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Historic opportunity to regulate killer robots fails as a handful of states block the majority

New hope for the start of treaty negotiations in 2022 as political leadership emerges.

At the close of the 6th Review Conference of the Conventional on Conventional Weapons (CCW), States agreed to continue the work of the Group of Governmental Experts related to emerging technologies in the area of lethal autonomous weapon systems for another year. The renewed mandate for the group agreed to hold ten days of meetings in 2022.

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After 8 years of discussions at the CCW, this mandate falls shockingly short of the outcome the world needs. The Review Conference was posed with a historic opportunity: to recognise the need to draw clear legal and moral lines to ensure meaningful human control over the use of force, and respond with a strong and focused mandate to begin negotiations on a legally binding instrument on autonomous weapons.

Instead, states are now guided by an ambiguous mandate to,  “…consider proposals and elaborate, by consensus, possible measures, including taking into account the example of existing protocols within the convention, and other options related to the normative and operational framework on emerging technologies in the area of lethal autonomous weapons systems…”. This is a disgraceful representation of all of the hard work that has been done this year, and of the clear calls from the majority of states to prohibit and regulate autonomous weapons through a legally binding instrument.

After a week of substantive content being stripped away, it’s clear that a minority of states including the US and Russia, already investing heavily in the development of autonomous weapons, are committed to using the consensus rule in the CCW to hold the majority of states hostage and block progress towards the international legal response that is urgently needed. The outcome of the Review Conference falls drastically short, and does not reflect the will of the vast majority of states, civil society, or international public opinion.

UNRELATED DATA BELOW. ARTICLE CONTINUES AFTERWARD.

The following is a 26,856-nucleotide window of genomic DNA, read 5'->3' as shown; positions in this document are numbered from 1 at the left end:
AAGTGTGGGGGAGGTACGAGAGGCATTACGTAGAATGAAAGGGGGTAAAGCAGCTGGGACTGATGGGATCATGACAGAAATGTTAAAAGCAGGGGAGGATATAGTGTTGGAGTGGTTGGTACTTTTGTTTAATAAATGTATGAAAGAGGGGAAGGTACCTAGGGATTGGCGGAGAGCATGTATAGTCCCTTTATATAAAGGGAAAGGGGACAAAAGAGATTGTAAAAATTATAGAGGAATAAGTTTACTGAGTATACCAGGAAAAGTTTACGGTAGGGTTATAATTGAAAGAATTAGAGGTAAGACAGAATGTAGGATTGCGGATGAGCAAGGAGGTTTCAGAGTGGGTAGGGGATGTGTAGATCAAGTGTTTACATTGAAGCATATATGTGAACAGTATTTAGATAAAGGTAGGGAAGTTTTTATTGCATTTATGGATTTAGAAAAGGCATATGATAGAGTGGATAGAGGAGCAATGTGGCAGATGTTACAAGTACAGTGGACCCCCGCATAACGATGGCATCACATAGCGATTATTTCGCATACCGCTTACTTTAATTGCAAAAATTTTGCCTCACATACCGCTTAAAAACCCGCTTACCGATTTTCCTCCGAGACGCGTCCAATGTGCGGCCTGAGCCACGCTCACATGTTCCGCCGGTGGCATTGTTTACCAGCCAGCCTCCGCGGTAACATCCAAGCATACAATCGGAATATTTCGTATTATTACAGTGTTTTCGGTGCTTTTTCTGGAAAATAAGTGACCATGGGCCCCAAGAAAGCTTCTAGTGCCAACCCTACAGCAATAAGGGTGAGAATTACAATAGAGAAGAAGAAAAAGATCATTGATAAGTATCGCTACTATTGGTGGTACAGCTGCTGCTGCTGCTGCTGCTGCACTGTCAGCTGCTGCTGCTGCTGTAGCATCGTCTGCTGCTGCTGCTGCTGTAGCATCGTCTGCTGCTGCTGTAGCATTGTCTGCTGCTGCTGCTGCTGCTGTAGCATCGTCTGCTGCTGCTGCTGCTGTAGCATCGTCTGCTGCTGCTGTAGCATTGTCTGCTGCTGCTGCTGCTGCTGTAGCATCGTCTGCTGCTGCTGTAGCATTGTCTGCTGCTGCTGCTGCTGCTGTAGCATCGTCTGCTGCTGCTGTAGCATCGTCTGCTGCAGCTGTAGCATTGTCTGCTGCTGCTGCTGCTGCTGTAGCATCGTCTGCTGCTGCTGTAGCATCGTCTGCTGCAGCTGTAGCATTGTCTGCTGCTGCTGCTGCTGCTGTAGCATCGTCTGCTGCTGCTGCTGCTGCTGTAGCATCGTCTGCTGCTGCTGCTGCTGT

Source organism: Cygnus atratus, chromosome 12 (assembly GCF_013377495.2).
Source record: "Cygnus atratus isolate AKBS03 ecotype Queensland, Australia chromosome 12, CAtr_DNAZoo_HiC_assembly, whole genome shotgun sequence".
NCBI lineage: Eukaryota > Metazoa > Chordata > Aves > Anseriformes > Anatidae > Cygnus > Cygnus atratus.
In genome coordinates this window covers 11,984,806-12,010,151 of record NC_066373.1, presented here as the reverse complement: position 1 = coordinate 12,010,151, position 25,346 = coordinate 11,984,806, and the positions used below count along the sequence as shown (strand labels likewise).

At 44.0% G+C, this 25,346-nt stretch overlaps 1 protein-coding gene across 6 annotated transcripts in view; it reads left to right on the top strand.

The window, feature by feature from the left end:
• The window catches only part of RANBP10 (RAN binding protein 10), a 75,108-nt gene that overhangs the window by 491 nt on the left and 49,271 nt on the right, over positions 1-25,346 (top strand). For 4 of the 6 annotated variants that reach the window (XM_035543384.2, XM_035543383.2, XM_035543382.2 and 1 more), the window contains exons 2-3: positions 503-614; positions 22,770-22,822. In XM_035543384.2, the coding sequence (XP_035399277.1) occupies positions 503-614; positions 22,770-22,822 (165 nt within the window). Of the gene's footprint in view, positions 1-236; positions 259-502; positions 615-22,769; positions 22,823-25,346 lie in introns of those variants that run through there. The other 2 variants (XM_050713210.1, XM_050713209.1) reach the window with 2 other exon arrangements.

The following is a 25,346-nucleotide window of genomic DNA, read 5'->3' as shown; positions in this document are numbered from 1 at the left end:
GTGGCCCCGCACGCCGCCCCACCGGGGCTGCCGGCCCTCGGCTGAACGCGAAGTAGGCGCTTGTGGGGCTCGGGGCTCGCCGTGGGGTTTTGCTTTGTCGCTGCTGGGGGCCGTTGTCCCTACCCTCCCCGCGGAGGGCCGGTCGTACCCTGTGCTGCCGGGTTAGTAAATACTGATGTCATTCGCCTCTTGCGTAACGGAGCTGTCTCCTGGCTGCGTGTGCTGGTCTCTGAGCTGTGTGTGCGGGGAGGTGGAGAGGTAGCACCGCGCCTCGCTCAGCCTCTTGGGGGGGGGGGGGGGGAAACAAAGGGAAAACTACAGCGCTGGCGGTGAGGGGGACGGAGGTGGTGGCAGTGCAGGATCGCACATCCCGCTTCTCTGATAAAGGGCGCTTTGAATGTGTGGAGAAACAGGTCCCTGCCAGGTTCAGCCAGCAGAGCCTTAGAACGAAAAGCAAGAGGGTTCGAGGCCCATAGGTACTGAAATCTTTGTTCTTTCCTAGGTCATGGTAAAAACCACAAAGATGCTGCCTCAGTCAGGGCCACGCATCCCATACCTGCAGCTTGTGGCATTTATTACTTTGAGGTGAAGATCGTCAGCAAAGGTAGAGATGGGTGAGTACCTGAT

We have seen a clear movement toward a shared sense of how a legal response to killer robots should be structured – through a combination of prohibitions and positive obligations. Emerging political leadership shows promise that an external process is now likely and looks to be the only pathway forward to achieve substantive progress.

Austrian Foreign Minister, Alexander Schallenberg and New Zealand’s Minister for Disarmament and Arms Control, Phil Twyford have both called for the development of new international law regulating autonomous weapons. The new government coalition agreements of Norway and Germany promise to take action on this issue. There has been consistent cross regional leadership at the UN with 68 states calling for a legal instrument.

As we draw this year to a close, we will look forward to 2022 when we will work in partnership with all committed states towards the development of a legal instrument on autonomy in weapons systems. States should feel confident that outside the CCW, the majority of public opinion, experts in artificial intelligence and technology, researchers and academics, faith leaders from around the world and the UN Secretary General will be with us in that process.

Stop Killer Robots will continue to reject digital dehumanisation and work with states to ensure a world in which technology is developed and used to promote peace, justice, human rights, equality and respect for law.

Isabelle Jones

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